Finally, I want to address the idea that individuals have a right to decide when they will die with dignity. First off, no one is arguing that people do not have the ability to decide when they will die. Ever heard of suicide? The information is readily available, and anyone and everyone has the means to commit suicide, refuse treatment, or hasten their death. If someone's future is really so bleak that they believe death is better than life, then such a person absolutely has the ability to end their own life. In fact, they should be the only person who ends their own life. That way it is absolutely certain that the final choice was their own. What we are arguing against is the idea that other people can legally help someone accomplish that goal. Why? Because people can be pressured, can be tricked, and can be taken advantage of. The weak, troubled, sick, and handicapped have very small and easily ignored voices in this world. The healthy, powerful, and well-off have loud voices and commonly believe that they know what is best for those who are in their care. This law can easily be abused. In fact, even with the illegality of assisted suicide I have no doubt that such abuses still occur - but at least they are not sanctioned by the state. Finding and prosecuting such abuse is and will be almost impossible to do - after all, the only true witnesses to this abuse would be dead.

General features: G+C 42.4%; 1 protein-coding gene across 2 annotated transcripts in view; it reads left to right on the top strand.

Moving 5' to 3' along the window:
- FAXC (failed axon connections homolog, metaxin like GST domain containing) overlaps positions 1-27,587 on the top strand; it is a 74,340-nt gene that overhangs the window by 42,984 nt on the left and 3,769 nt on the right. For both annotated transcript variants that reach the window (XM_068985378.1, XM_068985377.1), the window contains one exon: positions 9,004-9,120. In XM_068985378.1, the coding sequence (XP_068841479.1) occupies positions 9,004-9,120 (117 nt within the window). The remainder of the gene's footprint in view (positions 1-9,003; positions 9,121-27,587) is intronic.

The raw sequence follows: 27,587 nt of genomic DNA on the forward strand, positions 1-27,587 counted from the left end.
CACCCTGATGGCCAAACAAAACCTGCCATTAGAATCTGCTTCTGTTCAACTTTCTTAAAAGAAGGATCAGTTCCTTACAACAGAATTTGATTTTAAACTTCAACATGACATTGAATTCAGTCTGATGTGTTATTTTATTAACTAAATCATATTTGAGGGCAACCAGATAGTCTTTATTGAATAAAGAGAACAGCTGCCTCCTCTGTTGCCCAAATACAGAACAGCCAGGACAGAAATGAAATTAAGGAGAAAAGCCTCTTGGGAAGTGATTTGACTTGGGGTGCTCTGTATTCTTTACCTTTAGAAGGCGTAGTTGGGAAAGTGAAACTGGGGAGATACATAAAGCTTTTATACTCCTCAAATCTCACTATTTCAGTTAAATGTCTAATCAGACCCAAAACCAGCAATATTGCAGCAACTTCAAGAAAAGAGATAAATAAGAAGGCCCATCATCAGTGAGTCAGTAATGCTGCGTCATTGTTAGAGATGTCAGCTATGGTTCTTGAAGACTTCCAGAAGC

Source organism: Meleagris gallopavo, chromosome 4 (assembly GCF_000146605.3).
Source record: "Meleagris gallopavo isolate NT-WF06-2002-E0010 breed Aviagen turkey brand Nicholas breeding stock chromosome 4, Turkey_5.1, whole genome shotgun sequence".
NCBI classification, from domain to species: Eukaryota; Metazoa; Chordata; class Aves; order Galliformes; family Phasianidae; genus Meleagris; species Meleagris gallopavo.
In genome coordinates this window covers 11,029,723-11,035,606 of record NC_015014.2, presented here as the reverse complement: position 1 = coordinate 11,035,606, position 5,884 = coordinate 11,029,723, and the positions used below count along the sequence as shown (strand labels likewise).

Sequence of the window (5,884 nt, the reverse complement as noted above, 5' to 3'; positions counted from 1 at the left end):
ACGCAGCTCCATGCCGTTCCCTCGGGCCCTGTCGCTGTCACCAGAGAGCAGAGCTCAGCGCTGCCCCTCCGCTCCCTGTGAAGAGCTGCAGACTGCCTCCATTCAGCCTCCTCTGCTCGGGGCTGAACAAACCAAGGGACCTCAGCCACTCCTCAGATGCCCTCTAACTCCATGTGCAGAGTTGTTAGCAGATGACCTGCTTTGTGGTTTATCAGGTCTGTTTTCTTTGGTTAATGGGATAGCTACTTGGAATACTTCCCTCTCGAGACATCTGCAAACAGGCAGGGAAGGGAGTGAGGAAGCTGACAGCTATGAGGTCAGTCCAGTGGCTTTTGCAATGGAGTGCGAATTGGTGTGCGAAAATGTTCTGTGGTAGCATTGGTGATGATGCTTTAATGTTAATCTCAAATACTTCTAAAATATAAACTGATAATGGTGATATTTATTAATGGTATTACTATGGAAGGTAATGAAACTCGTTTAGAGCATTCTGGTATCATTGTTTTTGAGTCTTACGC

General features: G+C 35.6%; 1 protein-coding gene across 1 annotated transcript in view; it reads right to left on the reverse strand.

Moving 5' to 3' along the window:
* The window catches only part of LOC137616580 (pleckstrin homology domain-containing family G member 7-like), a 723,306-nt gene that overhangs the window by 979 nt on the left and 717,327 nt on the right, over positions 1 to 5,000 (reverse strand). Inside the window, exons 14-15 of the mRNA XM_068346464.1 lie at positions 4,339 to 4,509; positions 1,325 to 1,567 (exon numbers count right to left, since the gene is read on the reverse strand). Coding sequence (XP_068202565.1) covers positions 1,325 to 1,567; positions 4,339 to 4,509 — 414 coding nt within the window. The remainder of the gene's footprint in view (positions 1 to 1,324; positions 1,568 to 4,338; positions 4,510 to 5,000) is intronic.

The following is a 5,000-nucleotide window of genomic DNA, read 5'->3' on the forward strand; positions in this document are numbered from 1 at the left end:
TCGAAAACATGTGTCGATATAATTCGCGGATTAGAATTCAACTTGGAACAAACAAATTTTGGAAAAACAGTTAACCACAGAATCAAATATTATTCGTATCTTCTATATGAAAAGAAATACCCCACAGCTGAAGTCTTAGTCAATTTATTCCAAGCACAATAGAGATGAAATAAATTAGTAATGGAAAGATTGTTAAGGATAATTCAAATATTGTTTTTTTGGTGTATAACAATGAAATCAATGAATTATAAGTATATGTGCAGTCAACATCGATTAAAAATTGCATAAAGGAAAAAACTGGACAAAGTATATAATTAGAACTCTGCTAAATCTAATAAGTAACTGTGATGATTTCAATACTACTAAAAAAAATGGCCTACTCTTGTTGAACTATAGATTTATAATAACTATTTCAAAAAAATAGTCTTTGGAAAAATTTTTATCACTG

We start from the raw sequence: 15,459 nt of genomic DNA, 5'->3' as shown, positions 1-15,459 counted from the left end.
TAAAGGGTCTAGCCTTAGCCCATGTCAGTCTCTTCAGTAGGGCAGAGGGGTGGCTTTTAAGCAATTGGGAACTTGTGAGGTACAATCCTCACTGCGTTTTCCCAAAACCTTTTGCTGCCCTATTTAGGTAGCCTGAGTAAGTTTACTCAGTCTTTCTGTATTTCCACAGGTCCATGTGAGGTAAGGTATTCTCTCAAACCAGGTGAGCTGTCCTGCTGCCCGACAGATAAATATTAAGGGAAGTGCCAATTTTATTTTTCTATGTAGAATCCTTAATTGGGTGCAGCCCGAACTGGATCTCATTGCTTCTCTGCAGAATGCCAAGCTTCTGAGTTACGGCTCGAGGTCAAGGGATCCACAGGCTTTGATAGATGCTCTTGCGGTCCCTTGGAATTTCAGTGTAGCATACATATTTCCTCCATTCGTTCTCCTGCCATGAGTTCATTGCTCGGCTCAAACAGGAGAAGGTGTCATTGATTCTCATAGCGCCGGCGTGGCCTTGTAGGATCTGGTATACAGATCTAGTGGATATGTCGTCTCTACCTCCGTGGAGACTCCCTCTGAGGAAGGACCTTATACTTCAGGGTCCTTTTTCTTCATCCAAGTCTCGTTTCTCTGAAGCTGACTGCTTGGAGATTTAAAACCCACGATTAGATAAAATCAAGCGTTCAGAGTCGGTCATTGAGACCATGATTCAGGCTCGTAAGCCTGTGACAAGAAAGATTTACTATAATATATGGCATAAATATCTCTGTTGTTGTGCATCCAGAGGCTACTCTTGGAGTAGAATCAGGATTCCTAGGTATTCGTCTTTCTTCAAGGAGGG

End rant. Hope this made sense. I haven't done as much reading on assisted suicide or euthanasia as I have with abortion, but I still believe that every second of every life is worth living. I have known and lived through the deterioration and death of loved ones, and even unto their last days they were beautiful, loved, valued, and they believed their lives were worth living. This is probably because they were not alone, and were surrounded by loved ones who would miss them and who wanted to spend every moment they could with them until they finally left. If only every person could be shown such love. To be ill, dying, and alone must be the hardest thing to face. I can certainly understand why people would seek out euthanasia in both fear and loneliness. And so we should work towards being a more loving and compassionate society, and we must make sure that no one ever feels alone or worthless in this world. <3 RIP